Informal networks as investment: A qualitative analysis from Uganda and Tanzania
Published in the peer-reviewed journal Governance, this paper interprets informal networks as investments made by citizens and business people to cope with the public sphere. Informal networks often orchestrate corruption, connecting public and private actors. The paper aims to understand their key characteristics, scopes, and functional roles.
Ten mini case studies from Tanzania and Uganda are studied. The research applies narrative analysis to explore the experiences of citizens, entrepreneurs, and low-level public officials, who built informal networks as a problem-solving mechanism. It uses a grounded theory approach. The findings serve as working hypotheses about variables and patterns emerging from the bottom-up analysis.
The paper outlines:
- Whether there are distinct types of informal networks associated with particular types of corruption;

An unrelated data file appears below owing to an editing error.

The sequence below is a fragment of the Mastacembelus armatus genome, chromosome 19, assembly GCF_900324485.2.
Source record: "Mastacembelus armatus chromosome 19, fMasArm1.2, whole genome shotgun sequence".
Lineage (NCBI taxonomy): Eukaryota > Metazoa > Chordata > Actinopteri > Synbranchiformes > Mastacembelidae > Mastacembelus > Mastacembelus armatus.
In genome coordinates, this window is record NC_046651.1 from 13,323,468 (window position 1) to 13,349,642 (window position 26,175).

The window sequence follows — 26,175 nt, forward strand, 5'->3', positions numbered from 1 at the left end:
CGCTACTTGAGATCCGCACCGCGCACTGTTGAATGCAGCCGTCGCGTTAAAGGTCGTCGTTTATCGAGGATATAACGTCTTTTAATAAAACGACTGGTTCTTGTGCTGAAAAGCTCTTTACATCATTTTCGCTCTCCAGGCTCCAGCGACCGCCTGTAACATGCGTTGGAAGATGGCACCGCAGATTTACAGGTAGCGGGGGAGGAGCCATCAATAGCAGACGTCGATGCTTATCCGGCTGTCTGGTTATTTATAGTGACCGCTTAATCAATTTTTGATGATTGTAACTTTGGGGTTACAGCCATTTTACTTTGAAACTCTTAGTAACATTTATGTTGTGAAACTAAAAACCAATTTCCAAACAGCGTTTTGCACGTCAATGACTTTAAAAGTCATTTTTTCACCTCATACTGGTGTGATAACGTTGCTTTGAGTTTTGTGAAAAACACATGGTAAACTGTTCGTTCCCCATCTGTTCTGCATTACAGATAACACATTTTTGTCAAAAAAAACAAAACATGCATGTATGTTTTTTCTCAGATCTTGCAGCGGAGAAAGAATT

- How, why and by whom these networks are built;
- Whether different individuals play specific roles;
- The unwritten expectations and norms that govern such networks.
The results highlight critical implications for anti-corruption practice, showing, for example, how this can be strengthened by shifting the intervention unit from individuals to networks.
About this article
This peer-reviewed article is based on extensive field research and analysis conducted by the Basel Institute's Public Governance team in Tanzania and Uganda. The research was funded by UK Aid under the Global Integrity Anti-Corruption Evidence (GI-ACE) programme. See the links below for the open-access research outputs, including a full research report and two sets of case studies.
Links and other languages
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